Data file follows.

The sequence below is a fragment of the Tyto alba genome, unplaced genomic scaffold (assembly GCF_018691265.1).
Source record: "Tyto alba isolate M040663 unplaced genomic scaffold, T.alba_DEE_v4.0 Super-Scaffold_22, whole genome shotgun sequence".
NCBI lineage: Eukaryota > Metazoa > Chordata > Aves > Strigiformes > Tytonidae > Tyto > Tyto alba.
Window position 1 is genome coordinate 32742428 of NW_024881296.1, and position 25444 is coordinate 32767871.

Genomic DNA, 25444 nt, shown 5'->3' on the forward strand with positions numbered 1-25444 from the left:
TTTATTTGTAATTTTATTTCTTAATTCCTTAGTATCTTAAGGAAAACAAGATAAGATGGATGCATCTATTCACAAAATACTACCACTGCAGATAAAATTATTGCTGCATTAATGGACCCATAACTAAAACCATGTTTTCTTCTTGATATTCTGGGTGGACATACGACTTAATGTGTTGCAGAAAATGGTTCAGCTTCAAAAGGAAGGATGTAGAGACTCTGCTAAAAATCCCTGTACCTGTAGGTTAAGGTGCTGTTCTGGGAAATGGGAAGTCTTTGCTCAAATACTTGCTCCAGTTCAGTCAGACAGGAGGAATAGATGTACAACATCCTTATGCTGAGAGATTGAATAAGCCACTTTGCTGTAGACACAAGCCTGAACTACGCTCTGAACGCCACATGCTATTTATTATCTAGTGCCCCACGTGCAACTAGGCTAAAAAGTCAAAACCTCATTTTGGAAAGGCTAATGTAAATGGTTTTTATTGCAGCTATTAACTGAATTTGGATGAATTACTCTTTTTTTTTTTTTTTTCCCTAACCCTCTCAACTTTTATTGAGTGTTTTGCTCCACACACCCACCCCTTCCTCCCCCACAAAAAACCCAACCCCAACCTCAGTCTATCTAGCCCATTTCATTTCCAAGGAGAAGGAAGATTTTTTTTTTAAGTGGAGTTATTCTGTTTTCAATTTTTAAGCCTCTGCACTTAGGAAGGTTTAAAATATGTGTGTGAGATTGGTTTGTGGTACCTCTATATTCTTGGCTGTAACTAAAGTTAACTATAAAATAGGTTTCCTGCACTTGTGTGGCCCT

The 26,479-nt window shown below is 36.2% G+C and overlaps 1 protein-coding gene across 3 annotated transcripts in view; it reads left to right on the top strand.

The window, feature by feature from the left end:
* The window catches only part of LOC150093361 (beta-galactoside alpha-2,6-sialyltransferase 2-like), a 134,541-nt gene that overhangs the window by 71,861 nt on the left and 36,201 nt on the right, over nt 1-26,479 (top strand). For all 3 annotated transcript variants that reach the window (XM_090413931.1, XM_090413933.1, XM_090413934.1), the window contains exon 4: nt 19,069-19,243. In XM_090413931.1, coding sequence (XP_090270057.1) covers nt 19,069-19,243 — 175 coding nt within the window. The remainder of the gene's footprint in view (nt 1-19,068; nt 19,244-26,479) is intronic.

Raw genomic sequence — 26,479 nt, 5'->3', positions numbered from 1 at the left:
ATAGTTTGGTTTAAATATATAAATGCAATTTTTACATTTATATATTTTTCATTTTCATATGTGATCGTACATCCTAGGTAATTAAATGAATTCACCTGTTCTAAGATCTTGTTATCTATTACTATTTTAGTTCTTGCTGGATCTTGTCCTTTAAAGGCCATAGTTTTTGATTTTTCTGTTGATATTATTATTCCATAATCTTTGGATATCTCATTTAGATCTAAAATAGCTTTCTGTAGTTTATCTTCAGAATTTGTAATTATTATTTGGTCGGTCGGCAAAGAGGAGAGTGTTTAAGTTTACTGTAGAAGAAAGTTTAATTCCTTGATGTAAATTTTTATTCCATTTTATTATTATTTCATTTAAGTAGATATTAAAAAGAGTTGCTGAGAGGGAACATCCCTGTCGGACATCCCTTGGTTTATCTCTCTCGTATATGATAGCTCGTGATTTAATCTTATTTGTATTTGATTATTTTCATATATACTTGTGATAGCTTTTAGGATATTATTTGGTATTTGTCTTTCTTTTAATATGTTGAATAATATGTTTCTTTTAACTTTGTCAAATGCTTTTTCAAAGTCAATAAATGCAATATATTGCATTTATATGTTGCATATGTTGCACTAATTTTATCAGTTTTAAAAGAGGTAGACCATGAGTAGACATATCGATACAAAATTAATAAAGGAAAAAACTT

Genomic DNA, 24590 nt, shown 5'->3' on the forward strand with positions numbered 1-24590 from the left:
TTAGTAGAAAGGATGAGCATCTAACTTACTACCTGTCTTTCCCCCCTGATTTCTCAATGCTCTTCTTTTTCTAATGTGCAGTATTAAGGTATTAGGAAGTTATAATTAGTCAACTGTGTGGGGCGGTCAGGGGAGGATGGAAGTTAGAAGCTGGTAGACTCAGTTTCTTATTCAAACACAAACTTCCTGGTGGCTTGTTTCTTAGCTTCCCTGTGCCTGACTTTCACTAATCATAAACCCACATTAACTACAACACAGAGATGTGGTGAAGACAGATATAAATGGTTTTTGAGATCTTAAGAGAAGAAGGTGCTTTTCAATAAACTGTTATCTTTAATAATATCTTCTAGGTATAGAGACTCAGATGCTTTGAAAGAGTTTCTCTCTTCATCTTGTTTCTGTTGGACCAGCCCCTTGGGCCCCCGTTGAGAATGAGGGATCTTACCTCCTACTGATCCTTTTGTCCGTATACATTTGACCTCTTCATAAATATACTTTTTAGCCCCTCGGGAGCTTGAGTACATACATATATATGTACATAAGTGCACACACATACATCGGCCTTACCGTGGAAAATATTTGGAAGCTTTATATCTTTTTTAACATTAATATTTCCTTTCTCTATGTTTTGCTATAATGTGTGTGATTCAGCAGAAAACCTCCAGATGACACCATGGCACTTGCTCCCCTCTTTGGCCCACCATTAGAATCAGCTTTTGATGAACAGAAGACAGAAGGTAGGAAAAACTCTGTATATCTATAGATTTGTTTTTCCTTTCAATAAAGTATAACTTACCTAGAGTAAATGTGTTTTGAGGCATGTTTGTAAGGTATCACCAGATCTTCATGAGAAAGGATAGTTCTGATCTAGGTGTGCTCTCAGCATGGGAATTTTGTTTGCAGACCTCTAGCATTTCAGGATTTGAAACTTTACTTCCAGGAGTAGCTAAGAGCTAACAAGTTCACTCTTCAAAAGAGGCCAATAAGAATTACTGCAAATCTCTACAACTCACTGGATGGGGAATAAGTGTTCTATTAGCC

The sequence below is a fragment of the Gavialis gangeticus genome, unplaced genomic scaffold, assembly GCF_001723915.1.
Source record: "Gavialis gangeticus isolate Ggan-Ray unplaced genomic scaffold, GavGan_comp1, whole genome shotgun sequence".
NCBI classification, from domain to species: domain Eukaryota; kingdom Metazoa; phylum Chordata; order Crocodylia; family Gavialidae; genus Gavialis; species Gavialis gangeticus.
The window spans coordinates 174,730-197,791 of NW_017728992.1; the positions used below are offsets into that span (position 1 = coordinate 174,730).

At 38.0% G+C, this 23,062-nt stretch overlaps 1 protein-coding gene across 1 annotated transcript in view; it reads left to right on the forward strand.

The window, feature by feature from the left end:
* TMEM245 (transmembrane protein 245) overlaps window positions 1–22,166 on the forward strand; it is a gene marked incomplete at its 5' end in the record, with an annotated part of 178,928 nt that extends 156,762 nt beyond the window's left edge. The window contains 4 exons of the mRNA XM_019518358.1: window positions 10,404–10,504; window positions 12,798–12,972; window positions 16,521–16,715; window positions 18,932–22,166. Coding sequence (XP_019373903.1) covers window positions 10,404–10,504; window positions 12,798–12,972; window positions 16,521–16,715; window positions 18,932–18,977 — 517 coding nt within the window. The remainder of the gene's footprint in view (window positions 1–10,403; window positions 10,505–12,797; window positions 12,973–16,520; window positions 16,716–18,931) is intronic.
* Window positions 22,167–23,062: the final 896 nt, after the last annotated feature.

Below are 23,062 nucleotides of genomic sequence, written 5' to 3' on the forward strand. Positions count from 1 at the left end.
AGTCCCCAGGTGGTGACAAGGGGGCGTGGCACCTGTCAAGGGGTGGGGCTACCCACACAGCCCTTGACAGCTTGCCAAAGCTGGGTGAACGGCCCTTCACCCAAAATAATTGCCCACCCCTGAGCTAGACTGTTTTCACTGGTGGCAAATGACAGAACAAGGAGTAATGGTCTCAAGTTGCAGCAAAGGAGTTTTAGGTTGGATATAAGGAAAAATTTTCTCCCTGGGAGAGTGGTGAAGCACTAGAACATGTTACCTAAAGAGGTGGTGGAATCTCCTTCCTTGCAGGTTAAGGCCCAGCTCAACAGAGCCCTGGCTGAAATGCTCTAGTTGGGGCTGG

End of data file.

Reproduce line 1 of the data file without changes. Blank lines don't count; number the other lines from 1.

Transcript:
The sequence below is a fragment of the Tyto alba genome, unplaced genomic scaffold (assembly GCF_018691265.1).